A moving magnet turntable cartridge (MM type) or a moving coil turntable cartridge (MC type) used by this type of turntable has only a weak output voltage. Therefore, the signal must be amplified before sent to the speakers. Some models of power amplifiers are capable of this as well, and they can be identified by the “phono”, “MC” or “MM” label. But be aware, you will not find such label on most of modern amplifiers because their manufacturers still believe the idea that no one is listening to the vinyl records. In that case, you need to reach for an external phono preamp.

When choosing a preamplifier, make sure that it is compatible with the MM or MC cartridge and has the same cable connector as your turntable. You can also buy a basic preamplifier for up to €100, but premium phono preamp models offer much more than that: they allow individual amplification settings, offer variety input impedance settings and include protection against vibration or electromagnetic interference.

Most essential parameters

Manual vs. automatic turntable

Manual turntable: The tonearm must be manually positioned at the beginning of the record and put back to its resting position once the record is over. It may come as a surprise that top-class turntables are mostly manual. Manual handling of the arm is the privilege of real audiophiles.

Semi-automatic turntable: After the record is done, the device automatically lifts the tonearm, puts it back into resting position and switches itself off.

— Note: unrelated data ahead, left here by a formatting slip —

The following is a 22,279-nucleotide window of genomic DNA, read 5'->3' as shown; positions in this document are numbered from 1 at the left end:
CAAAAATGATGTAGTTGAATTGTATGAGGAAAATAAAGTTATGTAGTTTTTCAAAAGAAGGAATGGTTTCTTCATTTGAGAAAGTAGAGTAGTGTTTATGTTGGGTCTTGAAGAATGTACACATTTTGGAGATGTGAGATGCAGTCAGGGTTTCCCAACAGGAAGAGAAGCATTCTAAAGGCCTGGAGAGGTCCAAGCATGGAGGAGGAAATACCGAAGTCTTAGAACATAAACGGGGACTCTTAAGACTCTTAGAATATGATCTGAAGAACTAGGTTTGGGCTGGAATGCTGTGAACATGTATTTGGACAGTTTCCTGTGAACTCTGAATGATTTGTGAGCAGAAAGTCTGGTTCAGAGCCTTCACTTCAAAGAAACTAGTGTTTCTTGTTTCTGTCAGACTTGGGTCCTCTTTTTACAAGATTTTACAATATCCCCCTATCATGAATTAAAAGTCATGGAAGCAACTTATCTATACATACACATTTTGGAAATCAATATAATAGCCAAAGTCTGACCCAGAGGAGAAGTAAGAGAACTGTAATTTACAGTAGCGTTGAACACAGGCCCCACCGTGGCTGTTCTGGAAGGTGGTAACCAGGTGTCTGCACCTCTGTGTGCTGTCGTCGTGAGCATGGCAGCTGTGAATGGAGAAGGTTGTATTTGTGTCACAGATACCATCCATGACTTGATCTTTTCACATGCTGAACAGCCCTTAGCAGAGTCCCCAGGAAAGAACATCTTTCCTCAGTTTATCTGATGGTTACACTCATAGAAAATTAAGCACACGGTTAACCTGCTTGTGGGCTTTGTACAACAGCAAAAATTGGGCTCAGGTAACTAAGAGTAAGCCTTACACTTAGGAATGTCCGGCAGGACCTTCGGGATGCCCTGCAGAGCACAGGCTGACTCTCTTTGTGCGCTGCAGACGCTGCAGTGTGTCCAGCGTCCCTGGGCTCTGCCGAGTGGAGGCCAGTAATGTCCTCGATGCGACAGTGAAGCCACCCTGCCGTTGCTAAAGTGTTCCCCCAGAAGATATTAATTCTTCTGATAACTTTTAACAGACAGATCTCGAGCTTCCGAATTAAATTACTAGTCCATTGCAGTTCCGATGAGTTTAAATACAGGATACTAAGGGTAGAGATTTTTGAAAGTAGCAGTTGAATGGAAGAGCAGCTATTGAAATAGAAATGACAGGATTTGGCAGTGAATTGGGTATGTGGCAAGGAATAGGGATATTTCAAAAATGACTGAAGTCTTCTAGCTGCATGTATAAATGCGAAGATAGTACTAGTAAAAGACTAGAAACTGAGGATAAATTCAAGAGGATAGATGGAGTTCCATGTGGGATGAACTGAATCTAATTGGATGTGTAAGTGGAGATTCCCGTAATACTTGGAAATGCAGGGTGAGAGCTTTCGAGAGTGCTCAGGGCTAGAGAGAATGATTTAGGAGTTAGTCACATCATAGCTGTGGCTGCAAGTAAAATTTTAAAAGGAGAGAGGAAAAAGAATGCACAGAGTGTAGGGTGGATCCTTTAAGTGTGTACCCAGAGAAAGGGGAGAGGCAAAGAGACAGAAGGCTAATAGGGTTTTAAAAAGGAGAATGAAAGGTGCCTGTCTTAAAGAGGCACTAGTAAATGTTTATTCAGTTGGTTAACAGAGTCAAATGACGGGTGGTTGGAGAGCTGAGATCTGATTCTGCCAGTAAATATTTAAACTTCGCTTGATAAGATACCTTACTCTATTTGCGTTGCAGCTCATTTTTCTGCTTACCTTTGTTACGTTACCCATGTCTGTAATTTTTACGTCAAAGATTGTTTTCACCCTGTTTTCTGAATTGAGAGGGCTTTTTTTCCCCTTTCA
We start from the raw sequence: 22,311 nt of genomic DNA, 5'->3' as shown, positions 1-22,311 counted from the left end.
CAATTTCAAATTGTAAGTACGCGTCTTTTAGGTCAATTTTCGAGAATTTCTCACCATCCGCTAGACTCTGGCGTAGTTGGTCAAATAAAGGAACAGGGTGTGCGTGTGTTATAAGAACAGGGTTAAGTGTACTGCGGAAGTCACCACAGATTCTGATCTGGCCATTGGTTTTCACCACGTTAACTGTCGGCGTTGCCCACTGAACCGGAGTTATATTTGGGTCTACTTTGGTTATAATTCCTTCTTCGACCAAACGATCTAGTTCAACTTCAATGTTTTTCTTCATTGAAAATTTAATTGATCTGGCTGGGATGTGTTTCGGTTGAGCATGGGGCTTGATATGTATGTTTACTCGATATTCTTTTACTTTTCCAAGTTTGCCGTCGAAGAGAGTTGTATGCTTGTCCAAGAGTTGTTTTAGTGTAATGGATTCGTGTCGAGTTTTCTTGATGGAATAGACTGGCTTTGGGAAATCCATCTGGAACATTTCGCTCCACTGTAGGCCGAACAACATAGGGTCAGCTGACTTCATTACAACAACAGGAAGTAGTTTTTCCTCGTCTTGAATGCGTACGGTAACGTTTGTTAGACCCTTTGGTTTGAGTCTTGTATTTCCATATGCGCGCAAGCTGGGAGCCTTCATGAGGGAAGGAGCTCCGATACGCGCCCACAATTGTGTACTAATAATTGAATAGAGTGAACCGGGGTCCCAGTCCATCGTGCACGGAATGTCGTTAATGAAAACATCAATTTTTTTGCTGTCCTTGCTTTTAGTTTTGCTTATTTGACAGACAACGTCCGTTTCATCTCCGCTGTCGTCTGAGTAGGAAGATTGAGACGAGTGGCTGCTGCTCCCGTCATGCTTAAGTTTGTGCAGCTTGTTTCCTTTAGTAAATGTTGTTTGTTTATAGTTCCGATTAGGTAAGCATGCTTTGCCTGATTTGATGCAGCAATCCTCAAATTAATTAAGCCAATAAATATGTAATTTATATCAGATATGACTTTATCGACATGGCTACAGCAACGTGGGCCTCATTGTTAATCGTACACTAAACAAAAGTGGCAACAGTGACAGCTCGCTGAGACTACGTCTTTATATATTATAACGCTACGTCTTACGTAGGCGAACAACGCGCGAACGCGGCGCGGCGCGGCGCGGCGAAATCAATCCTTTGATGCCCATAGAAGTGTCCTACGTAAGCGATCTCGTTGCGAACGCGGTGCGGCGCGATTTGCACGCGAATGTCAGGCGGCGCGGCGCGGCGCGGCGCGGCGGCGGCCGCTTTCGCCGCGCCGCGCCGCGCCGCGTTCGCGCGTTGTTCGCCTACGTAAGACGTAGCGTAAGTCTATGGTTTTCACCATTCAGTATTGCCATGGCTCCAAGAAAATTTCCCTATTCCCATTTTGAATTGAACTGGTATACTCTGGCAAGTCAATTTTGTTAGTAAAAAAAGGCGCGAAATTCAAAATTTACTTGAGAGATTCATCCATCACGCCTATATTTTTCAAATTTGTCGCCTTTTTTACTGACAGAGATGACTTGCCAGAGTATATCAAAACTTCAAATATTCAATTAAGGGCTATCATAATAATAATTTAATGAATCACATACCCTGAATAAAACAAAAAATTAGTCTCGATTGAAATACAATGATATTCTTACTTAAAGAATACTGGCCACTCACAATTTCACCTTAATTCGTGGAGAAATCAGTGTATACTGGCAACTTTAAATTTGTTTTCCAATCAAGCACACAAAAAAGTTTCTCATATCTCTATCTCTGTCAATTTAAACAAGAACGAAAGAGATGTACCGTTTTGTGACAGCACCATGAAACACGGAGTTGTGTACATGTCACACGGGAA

Automatic turntable: The fully automatic device will do everything for you. Just place the record on the platter and press the button. The turntable places the tonearm on the record and when it is done, it lifts the tonearm, puts it in the resting position and switches itself off.


Low-quality or incorrectly adjusted tonearm will definitely affect the overall sound quality. The tonearm allows the cartridge with a stylus to move between the grooves of the vinyl record and since every micrometer matters here, the perfect sound experience requires an exact setting. The factory setting of the tonearm “de-tunes” over time or while being transported, and even the smallest shift can wreck the listening experience. Therefore, not only the listener's ear but also the record itself suffers due to the buggy tonearm.

Turntable cartridge

The phono cartridge is located at the end of the tonearm and resembles a small cassette. It includes a stylus that moves between the grooves of the vinyl record and scans the analogue signal – oscillations. The cartridge's job is to transform these oscillations into an electrical impulse, so it probably has the greatest impact on how the record sounds. The signal is then sent to the phono preamp, where it is amplified to the desired level and converted into an acoustic signal, which we hear from the speakers.

While cheaper turntables have to make do with cheaper piezoelectric cartridges with lower sound quality, more expensive ones come with either an electromagnetic cartridge with a moving magnet (MM type) or an electrodynamic moving coil (MC type).

The MM cartridge is more commonly equipped in turntables. The reason is simple. Thanks to the higher input voltage, it is less demanding on the preamplifier and is more affordable. MC cartridge can be found rarely, even though it guarantees the highest possible quality of the sound. That is why it can show its full potential only when used with a special MC preamplifier; it is much more expensive and when the stylus is worn out, it is not possible to replace just the stylus itself, but it is necessary to replace the entire cartridge.